I made coffee on the first day of school. Right into my shiny new travel mug. It only takes a few minutes in the morning-- pop pod into the machine, put mug under spigot, wait for green light, press button; meanwhile, get milk out of the fridge, pour into a glass, pop into microwave (milk jug back into the fridge), start; after the coffee is done, add Splenda, wait for milk, pour that in, stir, screw the travel mug's top on, and done. As it turns out,
that day I made the coffee only to forget it on the kitchen table.
Not the first time, and not the last, of course. But as the emotions started to overtake me later, in the school auditorium during the first day of school assembly/introduction of new teachers/may this be a good and challenging year thing, it was that mug of coffee I was missing, blaming my sudden desire to weep, my sudden out of place and out of time feeling on its absence. Logically it's far more likely that the culprit was JD's absence-- away on business, and thus a lack of a hand to squeeze and eyes to exchange meaningful glances with. But logic was absent that morning. As was my coffee. And I was convinced that had I only had the coffee, things would've been better, each sip providing a grounding, and the mug-- a place for my hands to be.
So I was already wound up by the time we made our way from the classroom to the assembly-- by the commute, by lack of coffee, by lack of sleep directly related to the what the hell have I gotten myself into crazy busy work schedule I was in the middle of, take your pick-- when in walked another mom in the class, with a biggish toddler girl. I actually saw the toddler first, heard her say something, registered a fleeting thought about how I don't know her and wonder who she belongs to. Just then seeing who she attached herself to answered that question, and made me wince (on the inside, I am pretty sure I kept my actual face straight).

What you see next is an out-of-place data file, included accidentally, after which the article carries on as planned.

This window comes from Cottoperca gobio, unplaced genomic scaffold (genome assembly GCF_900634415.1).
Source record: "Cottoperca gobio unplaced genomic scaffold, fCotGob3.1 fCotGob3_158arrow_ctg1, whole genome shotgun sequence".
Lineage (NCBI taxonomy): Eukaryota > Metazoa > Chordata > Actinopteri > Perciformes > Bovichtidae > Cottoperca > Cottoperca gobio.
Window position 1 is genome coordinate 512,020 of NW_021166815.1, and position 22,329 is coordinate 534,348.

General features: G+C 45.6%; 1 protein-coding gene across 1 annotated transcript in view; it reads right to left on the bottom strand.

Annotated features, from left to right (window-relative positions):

I was right-- I'd never seen the kid before. But the last time she was called to my attention stang. It still stings, through no fault of hers or even her mom's. She was still in utero then, two years and some months ago, during a meet and greet for Monkey's future kindergarten class. It was there that another mom in the class (one with whom I'd actually had a bit of a history) during the go-around-the-circle introductions said of her three months old baby "...and this is X, future [name of school] incoming class of 2012, classmate of Y [pointing at another family's brand-new baby] and [pointing at the belly] Z's baby." I knew she didn't know, but that didn't help. To be honest, neither did the history. Or that JD wasn't there then either, to, you know, provide me that much needed hand to squeeze and eyes to exchange meaningful glances with. (Um, yes... seems I'd had a hard time at all three significant school events he's ever missed.)
So there I am, realizing who this little girl is, and starting to fall apart on the inside. I can't even tell you exactly why. She's younger than A would've been, and a girl. I think about it, and decide that it must be because she marks time, the ordinary, predictable, uninterrupted passing of time. And popping like that into my world, fully formed whirling and chatting dervish, she reminds me, abruptly and three dimensionally, of what it is exactly that I am missing. It happens to me once in a while (usually when it's a new age-appropriate skill that I am suddenly observing, like when I saw that clueless mom's baby X run on the playground)-- I realize, with one cutting, blinding image, that the age-old saying of the bereaved parents is true. We don't just lose our babies, we lose also all the other ages they might've grown to be.
Time, for me, makes some blows softer. But not all, and not predictably. Something like ten days after that first day of class thing we took the Cub to his trial baby gymnastics class. It's at the place where Monkey spends inordinate amount of hours each week, and I thought we could spend one of those letting the Cub explore all the wonderfully climby things he eyes with envy every time we drop her off or pick her up. There were two girls in the class, both obviously older than him, older than two. I should've figured it out, seeing as the class is for kids under 3, but I didn't. I didn't give it much thought at all, I guess.